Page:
MYTH #6: Appliances don’t use energy when they are turned off.

TRUTH: Maybe in the past they didn’t, but they do now thanks to those trusty standby power settings. Makers of electronic devices believe that Americans love convenience above all else, so the items they manufacture are ready to pop on immediately as soon as the switch is flipped or a button is pushed.  Some of these devices use almost as much energy when they are supposedly turned off as they do when they are turned on.  They can draw power 24 hours a day, often without the knowledge of the consumer. The only way to keep them from using power is to unplug them.  Or, better yet, use a power strip with a switch to turn off a group of devices all at once.

 

MYTH #7: Leaky faucets in your sinks or tubs are really no big deal.

TRUTH: This one may surprise you…one faucet leaking at a rate of one drop
per second will waste more than 3,000 gallons per year!  That can amount to a significant amount of money. In addition, if the faucet that is leaking should happen to be a hot water faucet, that will put your hot water heater into constant and costly use. If you have faucets that are leaking, fix them. It may take nothing more than a 50-cent washer to solve your problem.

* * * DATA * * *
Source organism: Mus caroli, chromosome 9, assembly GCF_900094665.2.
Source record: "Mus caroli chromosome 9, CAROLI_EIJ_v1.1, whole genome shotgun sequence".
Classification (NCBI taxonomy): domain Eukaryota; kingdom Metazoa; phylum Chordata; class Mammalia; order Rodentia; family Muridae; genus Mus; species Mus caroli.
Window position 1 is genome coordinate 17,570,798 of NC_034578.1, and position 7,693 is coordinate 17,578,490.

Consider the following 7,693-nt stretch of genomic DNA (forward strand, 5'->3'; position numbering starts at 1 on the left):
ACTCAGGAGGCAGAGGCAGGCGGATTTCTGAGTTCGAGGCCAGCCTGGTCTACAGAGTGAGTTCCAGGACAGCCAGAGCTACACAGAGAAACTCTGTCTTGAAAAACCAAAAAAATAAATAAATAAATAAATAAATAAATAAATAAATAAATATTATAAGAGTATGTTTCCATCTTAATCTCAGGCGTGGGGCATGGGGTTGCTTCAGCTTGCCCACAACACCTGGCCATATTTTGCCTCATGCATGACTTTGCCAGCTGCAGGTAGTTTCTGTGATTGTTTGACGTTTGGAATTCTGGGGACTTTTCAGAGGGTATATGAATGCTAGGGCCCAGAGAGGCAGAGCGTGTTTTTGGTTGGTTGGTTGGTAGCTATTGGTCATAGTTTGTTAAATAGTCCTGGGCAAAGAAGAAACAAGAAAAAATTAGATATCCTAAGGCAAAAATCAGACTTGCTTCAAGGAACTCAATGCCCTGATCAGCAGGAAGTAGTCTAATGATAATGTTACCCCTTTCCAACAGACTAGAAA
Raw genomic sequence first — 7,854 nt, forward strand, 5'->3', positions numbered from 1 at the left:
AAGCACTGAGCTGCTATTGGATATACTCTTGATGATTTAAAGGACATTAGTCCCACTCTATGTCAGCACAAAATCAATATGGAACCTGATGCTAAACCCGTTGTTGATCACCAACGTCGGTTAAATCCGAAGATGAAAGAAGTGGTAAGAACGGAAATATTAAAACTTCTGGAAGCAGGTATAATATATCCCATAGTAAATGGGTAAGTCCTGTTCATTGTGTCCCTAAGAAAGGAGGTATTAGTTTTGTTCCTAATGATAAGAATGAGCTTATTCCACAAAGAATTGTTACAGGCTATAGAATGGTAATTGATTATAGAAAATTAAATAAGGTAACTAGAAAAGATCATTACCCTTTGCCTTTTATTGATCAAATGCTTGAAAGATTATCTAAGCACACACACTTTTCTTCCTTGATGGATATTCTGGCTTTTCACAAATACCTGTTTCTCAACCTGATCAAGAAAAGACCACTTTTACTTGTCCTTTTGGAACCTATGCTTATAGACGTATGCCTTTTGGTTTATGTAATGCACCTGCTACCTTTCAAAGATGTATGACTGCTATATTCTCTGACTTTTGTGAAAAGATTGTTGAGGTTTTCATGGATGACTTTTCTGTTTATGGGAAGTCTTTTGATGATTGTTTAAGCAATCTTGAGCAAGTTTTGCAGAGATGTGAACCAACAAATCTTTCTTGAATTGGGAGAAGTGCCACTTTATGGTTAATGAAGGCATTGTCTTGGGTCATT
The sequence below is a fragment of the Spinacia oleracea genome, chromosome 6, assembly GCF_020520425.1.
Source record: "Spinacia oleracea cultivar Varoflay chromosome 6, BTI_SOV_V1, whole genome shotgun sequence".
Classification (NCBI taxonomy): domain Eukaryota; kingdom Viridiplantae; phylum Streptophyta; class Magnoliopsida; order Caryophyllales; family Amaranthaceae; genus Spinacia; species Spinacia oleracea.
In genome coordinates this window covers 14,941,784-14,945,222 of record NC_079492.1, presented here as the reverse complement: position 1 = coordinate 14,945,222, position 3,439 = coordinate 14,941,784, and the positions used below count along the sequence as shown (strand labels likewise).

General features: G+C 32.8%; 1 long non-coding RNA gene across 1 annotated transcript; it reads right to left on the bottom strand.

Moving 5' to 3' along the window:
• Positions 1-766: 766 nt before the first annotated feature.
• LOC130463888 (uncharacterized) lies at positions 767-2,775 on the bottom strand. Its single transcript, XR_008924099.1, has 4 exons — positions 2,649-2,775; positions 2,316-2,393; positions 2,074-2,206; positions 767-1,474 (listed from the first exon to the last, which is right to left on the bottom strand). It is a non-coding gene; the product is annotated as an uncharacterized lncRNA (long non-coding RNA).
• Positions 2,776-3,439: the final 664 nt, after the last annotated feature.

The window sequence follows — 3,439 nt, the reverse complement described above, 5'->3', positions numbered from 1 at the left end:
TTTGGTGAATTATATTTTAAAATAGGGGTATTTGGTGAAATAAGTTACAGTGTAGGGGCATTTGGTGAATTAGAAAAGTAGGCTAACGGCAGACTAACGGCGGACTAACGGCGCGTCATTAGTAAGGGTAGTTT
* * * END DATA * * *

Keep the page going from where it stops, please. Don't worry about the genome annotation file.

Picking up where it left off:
MYTH #8: Duct tape is good for sealing ducts.

TRUTH: Duct tape is good for everything, right?  You can make wallets and beer koozies…SURELY it will seal ducts.  Unfortunately, despite the name, studies have concluded that duct tape has very low durability when used to seal ducts. On new installations, tape often falls off due to poor surface preparation and because ducts tend to be installed in dirty and dusty locations and conditions. On older systems, the tape falls off as it ages and the adhesive dries out and wrinkles. Instead of duct tape, seal ducts with mastic.

 

MYTH #9: Light Emitting Diode (LED) bulbs are too expensive.